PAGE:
Closer relationships with banks while selling on terms to and collecting from businesses in foreign markets can often reduce problems in various areas including nonpayment and compliance.

“We can’t replace your compliance team, for example, but we can take some pressure off of you with our resources,” said Nelson deCastro, of Wells Fargo Bank, N.A., during an FCIB-designed session about banking partnerships. “Go for it.”

A key consideration when selecting a bank to partner with is to find one that has strong connections and resources in the countries in which you are dealing, especially ones facing volatile times. Oftentimes, a bigger domestic bank will need to itself partner with a bank closer to the destination of creditor’s products or services.

“We’re not good at underwriting in Brazil—a local bank is going to be better at that,” deCastro said. “Choose a bank in the U.S. that has the ability not to underwrite the companies in Brazil, but essentially underwrite the bank that is in Brazil.”

- Brian Shappell, CBA, CICP, managing editor

Keep Hackers at Bay

Fraudsters are nothing if not creative, and the latest trends in some of the scams they perpetrate on businesses involve targeting victims, noted Claudia Swendseid, senior vice president of the Federal Reserve of Minneapolis, who spoke Monday at NACM's 120th annual Credit Congress & Expo in Las Vegas.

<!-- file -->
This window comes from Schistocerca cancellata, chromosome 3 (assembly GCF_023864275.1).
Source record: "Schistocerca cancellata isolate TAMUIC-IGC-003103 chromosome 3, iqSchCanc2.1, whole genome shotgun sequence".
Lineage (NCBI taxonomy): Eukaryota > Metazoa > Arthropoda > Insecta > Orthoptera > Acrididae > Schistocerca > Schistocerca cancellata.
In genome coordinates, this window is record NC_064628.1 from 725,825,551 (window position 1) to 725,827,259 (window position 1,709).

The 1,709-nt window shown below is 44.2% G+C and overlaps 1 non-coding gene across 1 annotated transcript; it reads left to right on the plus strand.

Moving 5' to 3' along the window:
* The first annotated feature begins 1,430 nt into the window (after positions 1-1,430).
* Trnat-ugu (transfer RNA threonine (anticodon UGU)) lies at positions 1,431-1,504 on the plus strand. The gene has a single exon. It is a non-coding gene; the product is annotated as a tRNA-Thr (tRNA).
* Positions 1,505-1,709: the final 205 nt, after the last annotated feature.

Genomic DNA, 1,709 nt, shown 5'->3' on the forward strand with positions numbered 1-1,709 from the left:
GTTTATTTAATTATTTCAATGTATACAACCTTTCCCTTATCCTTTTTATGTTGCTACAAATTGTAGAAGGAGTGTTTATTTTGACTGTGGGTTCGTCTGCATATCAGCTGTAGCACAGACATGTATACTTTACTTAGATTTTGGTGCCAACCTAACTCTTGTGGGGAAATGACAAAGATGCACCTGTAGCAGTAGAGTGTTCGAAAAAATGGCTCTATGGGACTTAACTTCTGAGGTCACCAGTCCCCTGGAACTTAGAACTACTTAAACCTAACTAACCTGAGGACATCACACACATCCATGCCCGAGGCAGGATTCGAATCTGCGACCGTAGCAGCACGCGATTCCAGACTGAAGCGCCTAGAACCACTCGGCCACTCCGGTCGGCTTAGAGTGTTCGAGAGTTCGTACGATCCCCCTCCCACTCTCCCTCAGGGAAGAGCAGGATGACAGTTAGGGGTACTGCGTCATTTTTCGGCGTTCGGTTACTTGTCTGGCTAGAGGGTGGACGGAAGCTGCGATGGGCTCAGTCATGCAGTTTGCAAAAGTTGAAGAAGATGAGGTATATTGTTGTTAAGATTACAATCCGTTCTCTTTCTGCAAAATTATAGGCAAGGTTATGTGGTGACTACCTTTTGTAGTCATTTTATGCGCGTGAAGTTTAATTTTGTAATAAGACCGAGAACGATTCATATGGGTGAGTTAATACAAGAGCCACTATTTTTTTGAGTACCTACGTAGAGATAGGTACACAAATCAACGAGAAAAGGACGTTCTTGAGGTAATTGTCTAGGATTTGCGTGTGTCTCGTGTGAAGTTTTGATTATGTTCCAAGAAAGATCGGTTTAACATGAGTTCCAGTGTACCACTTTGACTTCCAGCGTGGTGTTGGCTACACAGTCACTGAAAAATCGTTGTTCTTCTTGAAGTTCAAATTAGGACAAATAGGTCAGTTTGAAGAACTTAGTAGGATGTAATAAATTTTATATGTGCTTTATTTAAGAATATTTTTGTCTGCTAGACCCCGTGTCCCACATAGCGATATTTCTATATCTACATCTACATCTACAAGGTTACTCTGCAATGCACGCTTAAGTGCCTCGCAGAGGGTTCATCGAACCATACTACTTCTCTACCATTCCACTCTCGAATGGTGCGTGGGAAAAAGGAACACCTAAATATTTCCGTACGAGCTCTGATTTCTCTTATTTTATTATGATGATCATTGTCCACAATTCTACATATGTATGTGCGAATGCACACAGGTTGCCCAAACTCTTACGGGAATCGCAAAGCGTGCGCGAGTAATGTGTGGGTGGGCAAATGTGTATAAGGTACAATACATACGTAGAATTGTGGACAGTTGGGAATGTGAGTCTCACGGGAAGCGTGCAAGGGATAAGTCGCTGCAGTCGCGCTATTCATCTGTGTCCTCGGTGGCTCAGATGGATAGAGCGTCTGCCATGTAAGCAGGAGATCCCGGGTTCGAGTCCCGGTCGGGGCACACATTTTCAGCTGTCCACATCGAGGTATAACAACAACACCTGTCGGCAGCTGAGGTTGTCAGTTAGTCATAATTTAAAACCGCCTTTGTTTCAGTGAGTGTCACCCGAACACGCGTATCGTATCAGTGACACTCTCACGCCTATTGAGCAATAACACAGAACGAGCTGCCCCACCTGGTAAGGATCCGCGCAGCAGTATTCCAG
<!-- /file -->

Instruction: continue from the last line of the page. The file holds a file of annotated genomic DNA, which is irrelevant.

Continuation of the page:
Swendseid cited invoice, executive and extortion/ransomware schemes as a few examples. Invoice schemes can involve a fraudster sending a credit manager a fake invoice, typically in the name of a large supplier. These often contain no spelling mistakes or other obvious indicators that something is wrong.

Another type of fraud businesses are experiencing is where a credit professional is sent an email that appears to be from an executive within the firm with urgent instructions to pay the invoice, Swendseid said. The extortion schemes often involve a criminal locking down key information from your firm and demanding payment for it; if not, the fraudsters claim they'll destroy the information. Still in other schemes, criminals send enticing emails such as a LinkedIn request from a "fellow" worker.

For starters, employees should hover with the computer mouse over any email address to make certain it's coming from the correct location, she said. More generally, the credit team should sit down with its IT department and ask if it encrypts important financial information, Swendseid said. If not, it should; it's an excellent way to secure data, and more secure than any firewall your company may have implemented.

Also, make sure your company has a policy to regularly purge data it doesn't need, she said. That way, you can reduce your exposure to data theft, while also potentially saving money on data storage.

- Nicholas Stern, editorial associate

Annual Credit Congress Open for Business in Las Vegas